Unfortunately, I (in strict accordance with some law or another) got awarded the most unpleasant problem to grade. On the first midterm, the professor had posed a problem involving a submerged lead ball; as a result of the buoyant force, it had an apparent weight less than its real weight. Then, everything was heated up, so that the lead ball expanded (the water, too), changing the apparent weight. So far, so good. Now, the professor wrote the problem such that there was a certain percentage change in the temperature, figuring that this would cause all of the other variables to cancel out and leaving you with a percentage change of the apparent weight, obviating the need to, say, provide the other variables. A fine idea, except that it didn't work -- you still needed to know some of the initial variables in order to get the percentage. So, you would think he had learned his lesson. But no. On the final, he did the exact same thing -- posted a problem in which the initial percentage change was given, and no other variables, figuring that the variables would cancel -- but again, they didn't. This resulted in his having to issue a clarification midway through the exam, and subsequent student confusion, which was reflected in the exams I had to grade.

That wasn't really the worst of it, though. The most annoying thing was that, fundamentally speaking, there were two ways to do the problem: a right way and a wrong way. (For those interested in the technical details: The problem asked for the change in resonant frequency in an LC circuit when the position of a dielectric in the capacitor was changed by a little amount. The right way was to use the Chain Rule to obtain dw/dx. The wrong way was to compute the old capacitance and the new capacitance, subtract the two, and attempt to find the change in the resonant frequency.) Now, for people who went the right way, if they erred, it was pretty easy to identify where they had strayed from the path and award partial credit appropriately. Unfortunately, those people were significantly in the minority behind people who went the wrong way. Now, it is possible to get the right answer using the wrong way (it does work, just not very well, if you carry everything through very carefully), and so of course I had to give full credit to people who did manage to make it all the way through to the final answer this way. But if you went astray along that path, things got unpleasant really quickly, making it impossible to determine really how much credit they deserved; their understanding was completely obscured. So I had to just assign a uniform partial credit to the large number of people who suffered that fate.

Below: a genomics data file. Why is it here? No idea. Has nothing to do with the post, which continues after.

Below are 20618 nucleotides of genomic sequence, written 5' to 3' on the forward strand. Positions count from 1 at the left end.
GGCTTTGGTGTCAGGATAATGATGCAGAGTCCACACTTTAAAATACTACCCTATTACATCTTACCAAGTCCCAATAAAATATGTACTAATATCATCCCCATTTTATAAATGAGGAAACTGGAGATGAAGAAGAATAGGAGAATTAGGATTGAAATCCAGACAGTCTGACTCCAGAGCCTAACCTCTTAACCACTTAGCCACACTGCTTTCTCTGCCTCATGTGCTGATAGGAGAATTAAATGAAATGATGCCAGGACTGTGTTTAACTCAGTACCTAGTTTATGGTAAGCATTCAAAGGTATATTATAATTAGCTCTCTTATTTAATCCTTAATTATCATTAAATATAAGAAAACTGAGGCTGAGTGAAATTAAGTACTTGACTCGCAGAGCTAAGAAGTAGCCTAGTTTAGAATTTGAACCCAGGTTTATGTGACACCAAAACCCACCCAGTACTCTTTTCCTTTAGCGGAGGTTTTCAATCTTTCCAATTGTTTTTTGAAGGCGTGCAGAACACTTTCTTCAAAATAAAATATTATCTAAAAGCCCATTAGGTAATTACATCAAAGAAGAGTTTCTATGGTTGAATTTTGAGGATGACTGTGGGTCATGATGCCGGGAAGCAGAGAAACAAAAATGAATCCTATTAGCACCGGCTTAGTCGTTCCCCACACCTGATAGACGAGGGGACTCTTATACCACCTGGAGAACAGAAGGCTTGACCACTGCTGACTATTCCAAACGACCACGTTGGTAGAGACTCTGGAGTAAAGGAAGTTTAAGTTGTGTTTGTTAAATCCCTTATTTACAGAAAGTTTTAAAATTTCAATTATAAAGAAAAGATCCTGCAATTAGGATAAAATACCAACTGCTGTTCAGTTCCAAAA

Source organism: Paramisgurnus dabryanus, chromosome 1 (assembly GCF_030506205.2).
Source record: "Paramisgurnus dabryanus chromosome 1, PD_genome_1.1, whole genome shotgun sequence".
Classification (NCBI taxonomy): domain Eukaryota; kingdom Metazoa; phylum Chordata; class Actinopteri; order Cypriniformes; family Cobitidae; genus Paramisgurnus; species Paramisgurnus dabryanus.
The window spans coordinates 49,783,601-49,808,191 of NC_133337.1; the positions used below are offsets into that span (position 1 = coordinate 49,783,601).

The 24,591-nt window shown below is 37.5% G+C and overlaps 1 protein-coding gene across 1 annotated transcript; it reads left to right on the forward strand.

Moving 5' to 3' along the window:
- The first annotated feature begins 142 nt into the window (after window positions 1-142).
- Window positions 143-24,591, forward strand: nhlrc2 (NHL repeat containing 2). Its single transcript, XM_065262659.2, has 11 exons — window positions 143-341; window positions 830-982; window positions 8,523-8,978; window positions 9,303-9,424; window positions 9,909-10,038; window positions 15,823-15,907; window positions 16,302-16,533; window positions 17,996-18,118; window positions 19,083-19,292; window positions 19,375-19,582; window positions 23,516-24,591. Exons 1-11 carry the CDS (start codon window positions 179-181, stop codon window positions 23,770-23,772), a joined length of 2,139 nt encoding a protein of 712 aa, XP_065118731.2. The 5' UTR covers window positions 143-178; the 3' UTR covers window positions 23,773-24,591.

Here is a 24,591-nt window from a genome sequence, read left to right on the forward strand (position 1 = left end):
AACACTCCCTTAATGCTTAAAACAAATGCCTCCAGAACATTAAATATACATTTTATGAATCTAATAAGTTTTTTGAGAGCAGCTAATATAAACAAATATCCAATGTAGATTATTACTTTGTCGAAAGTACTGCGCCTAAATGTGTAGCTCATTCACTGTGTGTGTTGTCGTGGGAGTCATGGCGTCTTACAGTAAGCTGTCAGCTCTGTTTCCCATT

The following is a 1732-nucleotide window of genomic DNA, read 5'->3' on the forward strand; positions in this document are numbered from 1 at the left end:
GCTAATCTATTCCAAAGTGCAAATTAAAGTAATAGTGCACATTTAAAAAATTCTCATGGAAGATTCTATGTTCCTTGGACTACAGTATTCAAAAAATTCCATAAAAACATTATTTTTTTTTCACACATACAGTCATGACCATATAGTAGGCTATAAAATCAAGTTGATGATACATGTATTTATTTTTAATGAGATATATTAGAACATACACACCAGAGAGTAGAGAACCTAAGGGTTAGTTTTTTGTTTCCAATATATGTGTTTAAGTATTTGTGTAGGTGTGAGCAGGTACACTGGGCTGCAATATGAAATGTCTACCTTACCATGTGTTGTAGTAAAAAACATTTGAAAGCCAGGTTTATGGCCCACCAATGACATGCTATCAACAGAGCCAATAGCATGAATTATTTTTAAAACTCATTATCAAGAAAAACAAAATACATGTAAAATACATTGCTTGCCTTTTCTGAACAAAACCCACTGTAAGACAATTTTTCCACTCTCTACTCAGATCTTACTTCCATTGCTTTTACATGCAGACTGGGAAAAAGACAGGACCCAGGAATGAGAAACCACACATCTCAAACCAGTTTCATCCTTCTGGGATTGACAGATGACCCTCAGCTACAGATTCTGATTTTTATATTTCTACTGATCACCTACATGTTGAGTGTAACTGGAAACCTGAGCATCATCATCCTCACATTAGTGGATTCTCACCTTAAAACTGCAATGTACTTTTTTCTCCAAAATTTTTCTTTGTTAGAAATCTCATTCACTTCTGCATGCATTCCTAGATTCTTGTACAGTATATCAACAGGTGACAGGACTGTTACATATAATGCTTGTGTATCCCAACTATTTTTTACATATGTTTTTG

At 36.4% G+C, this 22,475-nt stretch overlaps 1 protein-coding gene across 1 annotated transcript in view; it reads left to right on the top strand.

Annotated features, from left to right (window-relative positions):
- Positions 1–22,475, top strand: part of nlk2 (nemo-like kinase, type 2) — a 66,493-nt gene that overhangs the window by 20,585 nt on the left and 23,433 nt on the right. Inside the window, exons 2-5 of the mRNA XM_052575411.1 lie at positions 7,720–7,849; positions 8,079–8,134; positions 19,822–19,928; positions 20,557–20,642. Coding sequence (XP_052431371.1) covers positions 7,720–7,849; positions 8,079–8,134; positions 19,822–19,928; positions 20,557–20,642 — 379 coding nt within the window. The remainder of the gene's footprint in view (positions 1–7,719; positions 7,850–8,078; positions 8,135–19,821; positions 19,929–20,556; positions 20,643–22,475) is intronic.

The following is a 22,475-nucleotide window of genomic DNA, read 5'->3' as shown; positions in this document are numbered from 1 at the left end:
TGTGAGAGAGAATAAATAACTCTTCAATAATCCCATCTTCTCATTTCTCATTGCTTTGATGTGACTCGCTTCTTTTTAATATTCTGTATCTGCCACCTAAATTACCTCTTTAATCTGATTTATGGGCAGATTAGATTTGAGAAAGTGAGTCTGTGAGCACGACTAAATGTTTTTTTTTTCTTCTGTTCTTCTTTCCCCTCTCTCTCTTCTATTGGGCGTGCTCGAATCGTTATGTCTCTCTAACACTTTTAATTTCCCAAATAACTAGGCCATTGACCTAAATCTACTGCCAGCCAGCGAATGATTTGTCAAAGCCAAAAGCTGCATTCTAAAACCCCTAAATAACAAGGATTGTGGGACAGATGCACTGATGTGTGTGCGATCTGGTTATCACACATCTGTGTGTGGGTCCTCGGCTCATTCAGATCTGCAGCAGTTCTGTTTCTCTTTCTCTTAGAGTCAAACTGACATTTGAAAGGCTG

Back from the dead
So I'm finally done with all of my work! Yay! Now I can finally kick back and enjoy some hard-earned relaxation, which will hopefully mean a regular stream of posts here.

It's amazing how productive I've already been this morning; my room, which has been slowly decaying over the past three weeks, looks better already (although there's still a long way to go). I guess you can get a lot of work done when you don't actually have anything to do. On the downside, IE is still behaving badly. It seems like a rogue application I installed overwrote a few of the DLLs it uses with inferior versions, resulting in predictable chaos. I might as well take this moment to rant for a bit: back in the days when I was an avid Mac user, people like Kenshin who were trying to convince me of the innate superiority of the PC would always complain that in a Mac, you couldn't take a close look at the inner workings (the implication being that you couldn't fix them if they went wrong), while with the PC you had ready access to everything. Well, this was a blatant lie then, and it's a blatant lie now. My tools for fixing a problem like this are pretty much the same on both sides of the divide: see if any settings are wrong; if not, reinstall and hope that fixes the problem. Seriously, what else am I supposed to do? Track down the offending DLL and replace it? Yeah, right.